A truncating allele of the cell cycle checkpoint kinase CHK2 is present in 1% of the population, conferring a moderate increase in breast cancer risk, and inactivation of chk2 enhances mammary tumorigenesis in mice with targeted inactivation of brca1. We used the mouse mammary tumor virus (MMTV) promoter to target expression of a kinase-dead CHK2 allele (D347A). Mammary tumors, of predominantly micropapillary histology, developed in 40% of MMTV-CHK2-D347A transgenic mice with an average latency of 20 months. Tumors metastasized to lung and spleen; tumor-derived cell lines were frequently aneuploid and showed suppression of irradiation-induced p53 function. Primary hematopoietic malignancies were also observed in the spleen, another site of MMTV expression. The increased rate of tumor formation in MMTV-CHK2-D347A mice, compared with the relatively low incidence in chk2-null mice, provides a model to study modifiers of CHK2-dependent transformation.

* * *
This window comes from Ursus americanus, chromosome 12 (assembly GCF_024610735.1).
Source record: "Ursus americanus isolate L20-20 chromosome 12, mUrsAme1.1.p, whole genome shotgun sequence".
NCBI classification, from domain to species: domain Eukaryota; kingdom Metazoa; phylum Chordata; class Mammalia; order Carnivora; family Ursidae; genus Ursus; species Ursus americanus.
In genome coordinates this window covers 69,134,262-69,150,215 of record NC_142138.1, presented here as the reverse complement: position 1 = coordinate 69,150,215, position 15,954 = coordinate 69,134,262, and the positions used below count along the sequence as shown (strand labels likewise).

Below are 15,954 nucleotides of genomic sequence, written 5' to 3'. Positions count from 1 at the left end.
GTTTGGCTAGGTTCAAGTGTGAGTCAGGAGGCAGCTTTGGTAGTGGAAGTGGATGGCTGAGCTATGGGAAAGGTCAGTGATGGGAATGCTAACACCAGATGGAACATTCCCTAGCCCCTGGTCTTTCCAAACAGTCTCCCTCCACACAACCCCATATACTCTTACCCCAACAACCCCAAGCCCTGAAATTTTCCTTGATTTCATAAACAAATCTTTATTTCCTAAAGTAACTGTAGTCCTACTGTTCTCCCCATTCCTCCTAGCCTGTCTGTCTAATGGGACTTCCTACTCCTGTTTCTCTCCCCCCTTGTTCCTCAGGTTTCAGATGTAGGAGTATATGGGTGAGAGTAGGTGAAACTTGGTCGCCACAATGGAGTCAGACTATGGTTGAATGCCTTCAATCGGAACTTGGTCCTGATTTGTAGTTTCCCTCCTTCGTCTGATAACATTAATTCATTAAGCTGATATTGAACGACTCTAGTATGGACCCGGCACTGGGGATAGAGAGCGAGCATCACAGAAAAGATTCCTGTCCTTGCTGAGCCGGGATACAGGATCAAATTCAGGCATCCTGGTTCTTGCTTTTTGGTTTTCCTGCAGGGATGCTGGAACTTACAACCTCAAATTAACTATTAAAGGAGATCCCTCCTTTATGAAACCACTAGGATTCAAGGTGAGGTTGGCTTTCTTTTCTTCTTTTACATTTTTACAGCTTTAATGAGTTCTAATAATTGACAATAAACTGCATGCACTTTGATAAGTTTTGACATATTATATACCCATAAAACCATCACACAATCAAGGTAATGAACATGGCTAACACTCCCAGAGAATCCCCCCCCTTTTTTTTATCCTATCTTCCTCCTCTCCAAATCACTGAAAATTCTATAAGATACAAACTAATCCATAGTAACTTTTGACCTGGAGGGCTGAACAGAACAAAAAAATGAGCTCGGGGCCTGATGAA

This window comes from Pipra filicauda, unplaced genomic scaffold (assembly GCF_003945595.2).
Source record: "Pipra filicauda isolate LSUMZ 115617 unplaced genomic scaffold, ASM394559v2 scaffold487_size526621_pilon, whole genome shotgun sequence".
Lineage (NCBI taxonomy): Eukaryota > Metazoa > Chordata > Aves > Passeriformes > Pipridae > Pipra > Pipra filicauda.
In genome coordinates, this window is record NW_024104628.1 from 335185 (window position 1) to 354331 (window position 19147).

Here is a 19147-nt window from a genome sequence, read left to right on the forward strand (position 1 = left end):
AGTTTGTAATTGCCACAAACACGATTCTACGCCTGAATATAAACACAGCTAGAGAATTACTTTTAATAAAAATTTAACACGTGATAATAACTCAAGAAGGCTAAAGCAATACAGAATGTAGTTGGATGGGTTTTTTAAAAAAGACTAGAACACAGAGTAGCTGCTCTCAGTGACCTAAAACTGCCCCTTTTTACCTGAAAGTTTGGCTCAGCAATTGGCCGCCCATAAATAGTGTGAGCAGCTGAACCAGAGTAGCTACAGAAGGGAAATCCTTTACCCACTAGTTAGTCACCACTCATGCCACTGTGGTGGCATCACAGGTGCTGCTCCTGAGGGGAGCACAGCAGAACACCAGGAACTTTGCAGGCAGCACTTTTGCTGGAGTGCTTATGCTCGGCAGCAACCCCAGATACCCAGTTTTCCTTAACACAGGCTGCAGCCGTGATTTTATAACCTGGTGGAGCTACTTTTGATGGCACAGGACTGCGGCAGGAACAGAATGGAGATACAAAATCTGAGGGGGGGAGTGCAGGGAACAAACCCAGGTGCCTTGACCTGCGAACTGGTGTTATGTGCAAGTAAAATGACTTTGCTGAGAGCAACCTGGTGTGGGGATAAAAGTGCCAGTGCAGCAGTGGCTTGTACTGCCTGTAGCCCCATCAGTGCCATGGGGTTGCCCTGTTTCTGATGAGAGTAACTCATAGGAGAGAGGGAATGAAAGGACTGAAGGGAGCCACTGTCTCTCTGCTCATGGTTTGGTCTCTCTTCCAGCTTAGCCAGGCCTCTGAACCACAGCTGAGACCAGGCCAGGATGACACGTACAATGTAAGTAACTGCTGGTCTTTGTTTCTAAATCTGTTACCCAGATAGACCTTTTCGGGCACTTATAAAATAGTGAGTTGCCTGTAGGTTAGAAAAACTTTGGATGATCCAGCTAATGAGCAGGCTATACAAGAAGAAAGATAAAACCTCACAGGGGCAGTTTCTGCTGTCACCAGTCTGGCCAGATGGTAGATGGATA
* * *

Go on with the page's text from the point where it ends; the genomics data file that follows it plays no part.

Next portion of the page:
ASJC Scopus subject areas
- Cancer Research